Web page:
Cimetidine for cancer
One of the commonest and cheapest of over-the-counter medicines, cimetidine (Tagamet®) is an anticancer? This is one of the most surprising things to most of my patients, and I believe that many of my oncology colleagues don’t know this one either!
The following is the most comprehensive review of cimetidine use in cancer that one can currently find online.
Cimetidine, an H2-antagonist whose research and development as an stomach acid inhibitor for the treatment of peptic ulcers started its life in the early 60’s, and was approved and marketed from the 70’s as a treatment for heartburn and stomach ulcers. It went on to become the first drug to hit a billion US dollars per year sales and was a true block buster. I still remember ordering it for patients with acute intestinal bleeding as an intravenous injection when I was training as a resident.
This is a particularly interesting drug from an off-label perspective, because it has been study for a large range of off-label uses, including for parathyroid storm, warts, herpes (shingles), weight loss, fibromyalgia, hives, HIV, conjunctival papillomatosis and irritable bowel syndrome. There is also an accumulation of evidence suggesting that cimetidine enhances immune responsiveness (accounting at least in part for its potential use as an antiviral and for cancer).
Cimetidine for cancer?
Cimetidine’s possible anti-tumor action has been noticed as early as 1979 ( Also see below; Armitage JO and Sidney RD, Antitumor effect of cimetidine, Lancet 1(8121), pp. 882-3, 1979), the same year it was approved for use by the US FDA. And reports of cimetidine’s immunomodulatory actions were soon after reported and it was about the same time that growth of colorectal cancer was reportedly retarded in vitro by cimetidine (JNCI, 67:6, pp. 1207-11, 1981). Since then, it has been demonstrated to possess anti-tumor activity against colon, gastric and kidney cancers, and melanomas. This activity involves a number of different mechanisms of action: a) it acts against metastases via inhibition of tumor cell adhesivenes; b) histamine acts as a growth factor in various tumor cell types via the activation of H2 receptors; and cimetidine antagonizes this effect as an anti-histamine; c) Cimetidine acts as an immunomodulator by enhancing the host’s immune response to tumor cells, via inhibition on T-cell suppressor activity; d) acts as an antiangiogenic.
a) In vitro (test tube) evidence:
Cimetidine and inhibit Caco-2 cancer cells in vitro, independently of the H2 receptor.
Cimetidine enhances the efficacy of 5 FU chemo on colon cancer SW620 cells.
Cimetidine was able to block the adhesion of gastric, esophageal and breast cancerto vascular endothelium via suppression of e-selectin (Gan To Kagaku Ryoho. 11, pp.1788-90, 2003. Japanese).
In vitro study on the effects of cimetidine on differentiation and antigen presenting capacity of monocyte-derived dendritic cells derived from advanced colorectal cancer patients suggest that cimetidine may enhance the host’s antitumour cell-mediated immunity by improving the suppressed dendritic cells function of advanced cancer patient (Br J Cancer 86:8, pp.1257-61, 2002).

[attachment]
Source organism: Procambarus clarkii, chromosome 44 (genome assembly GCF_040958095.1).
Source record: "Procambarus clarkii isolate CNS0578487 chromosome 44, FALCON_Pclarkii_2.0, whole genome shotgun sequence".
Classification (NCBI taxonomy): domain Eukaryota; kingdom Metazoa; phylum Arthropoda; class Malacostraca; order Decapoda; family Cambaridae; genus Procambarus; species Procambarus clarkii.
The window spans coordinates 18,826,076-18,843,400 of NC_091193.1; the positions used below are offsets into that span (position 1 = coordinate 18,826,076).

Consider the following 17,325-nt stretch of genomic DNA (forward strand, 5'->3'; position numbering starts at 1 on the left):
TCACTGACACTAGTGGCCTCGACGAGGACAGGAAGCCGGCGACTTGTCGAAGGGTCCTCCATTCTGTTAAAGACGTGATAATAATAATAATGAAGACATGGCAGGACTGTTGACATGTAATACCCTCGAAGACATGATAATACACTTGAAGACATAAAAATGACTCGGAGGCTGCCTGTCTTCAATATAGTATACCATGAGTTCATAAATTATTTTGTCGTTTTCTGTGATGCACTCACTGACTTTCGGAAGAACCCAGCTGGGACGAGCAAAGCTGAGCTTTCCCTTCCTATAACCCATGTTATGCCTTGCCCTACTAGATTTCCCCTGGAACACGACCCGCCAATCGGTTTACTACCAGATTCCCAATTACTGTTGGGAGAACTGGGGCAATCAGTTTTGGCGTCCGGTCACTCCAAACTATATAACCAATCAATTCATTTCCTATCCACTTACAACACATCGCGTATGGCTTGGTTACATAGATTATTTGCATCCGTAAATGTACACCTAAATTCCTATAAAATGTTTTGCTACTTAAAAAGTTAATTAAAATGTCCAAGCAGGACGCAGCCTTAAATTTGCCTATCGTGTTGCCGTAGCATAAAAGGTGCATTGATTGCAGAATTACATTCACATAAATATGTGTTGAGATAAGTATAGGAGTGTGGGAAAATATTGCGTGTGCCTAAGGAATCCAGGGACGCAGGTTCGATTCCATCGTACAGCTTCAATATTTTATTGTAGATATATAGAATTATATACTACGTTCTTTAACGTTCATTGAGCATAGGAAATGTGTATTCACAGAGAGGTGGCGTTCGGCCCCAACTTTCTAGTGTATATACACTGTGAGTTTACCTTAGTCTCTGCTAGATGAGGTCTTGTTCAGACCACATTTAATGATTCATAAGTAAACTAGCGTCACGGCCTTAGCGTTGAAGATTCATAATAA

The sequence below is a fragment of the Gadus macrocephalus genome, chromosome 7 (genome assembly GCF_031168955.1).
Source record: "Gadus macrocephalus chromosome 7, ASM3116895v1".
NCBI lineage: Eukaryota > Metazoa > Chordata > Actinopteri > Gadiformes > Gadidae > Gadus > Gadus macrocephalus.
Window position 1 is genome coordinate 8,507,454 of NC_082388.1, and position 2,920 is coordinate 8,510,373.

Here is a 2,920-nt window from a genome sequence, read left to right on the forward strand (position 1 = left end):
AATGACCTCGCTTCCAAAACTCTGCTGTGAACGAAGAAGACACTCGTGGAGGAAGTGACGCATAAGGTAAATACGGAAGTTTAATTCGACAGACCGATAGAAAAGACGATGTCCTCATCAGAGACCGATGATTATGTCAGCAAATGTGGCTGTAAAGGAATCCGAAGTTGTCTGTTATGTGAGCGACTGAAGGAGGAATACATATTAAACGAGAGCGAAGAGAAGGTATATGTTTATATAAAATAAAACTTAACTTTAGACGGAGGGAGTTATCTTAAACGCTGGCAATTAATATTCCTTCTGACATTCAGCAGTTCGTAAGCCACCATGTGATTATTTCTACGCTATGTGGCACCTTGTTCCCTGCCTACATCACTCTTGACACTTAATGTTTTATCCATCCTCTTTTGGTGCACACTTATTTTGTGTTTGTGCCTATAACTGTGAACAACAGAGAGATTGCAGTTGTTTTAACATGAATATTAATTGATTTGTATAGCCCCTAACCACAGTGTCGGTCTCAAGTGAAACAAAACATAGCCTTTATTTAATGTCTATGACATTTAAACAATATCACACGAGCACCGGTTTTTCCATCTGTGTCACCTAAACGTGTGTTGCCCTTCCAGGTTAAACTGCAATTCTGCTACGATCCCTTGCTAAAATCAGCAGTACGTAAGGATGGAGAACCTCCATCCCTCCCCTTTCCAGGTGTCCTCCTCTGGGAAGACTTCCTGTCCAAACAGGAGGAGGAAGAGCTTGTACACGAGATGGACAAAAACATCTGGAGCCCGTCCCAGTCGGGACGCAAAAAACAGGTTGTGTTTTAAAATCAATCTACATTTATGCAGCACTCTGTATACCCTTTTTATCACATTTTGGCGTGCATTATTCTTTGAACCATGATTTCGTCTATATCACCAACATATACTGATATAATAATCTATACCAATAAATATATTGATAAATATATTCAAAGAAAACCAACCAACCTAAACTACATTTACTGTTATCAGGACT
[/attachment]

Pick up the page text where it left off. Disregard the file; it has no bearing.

b) In vitro (animal) evidence:
Suppresses VEGF and exerts antiangiogenic action on growth of colon cancer implants in mice (Tomita, K 2003; Natori T, 2005).
Tagamet added to chemo was superior in vivo when compared to chemo alone in extending survival of nude mice with human glioblastoma (Lefranc F et al. Int J Oncol 28:5, pp. 1021-1030, 2006)
Cimetidine diminished tumour proliferation in immunodeficient mice xenotransplanted with a human melanoma cell line.
Cimetidine antagonised the trophic effect of histamine on colorectal cancer cell lines in vivo and in vitro, possibly mediated via tumour histamine type 2 receptors
Cimetidine synergistically enhanced IL-2-induced NK and LAK cell activities in tumor-bearing rodents, and significantly prolonged their survival.
c) Clinical (human) evidence:
Armitage and Sidney first reported on possible anticancer effect of cimetidine in humans (Lancet, 1979) but they didn’t know why it would work. They had two cases of cancer. One was a man with a head and neck cancer with presumed lung metastases but refused chemotherapy. On cimetidine alone for tummy upsets, his metastases disappeared after two years. The second case was a woman with metastatic lung cancer to the brain who was placed on cimetidine for heartburn and whose cancer grew smaller.
In 1982, four cases of metastatic melanoma responding to cimetidine alone was reported, and this was followed by a report from Sweden than cimetidine administered to six metastatic melanoma patients who were not responding to interferon alone resulted in complete remission in 2 and response/stability in another 2. Subsequent reports on cancers of the oesophagus, stomach, liver, ovary, kidney and gallbladder treated with cimetidine noted improvement in 5 out of 7 cases.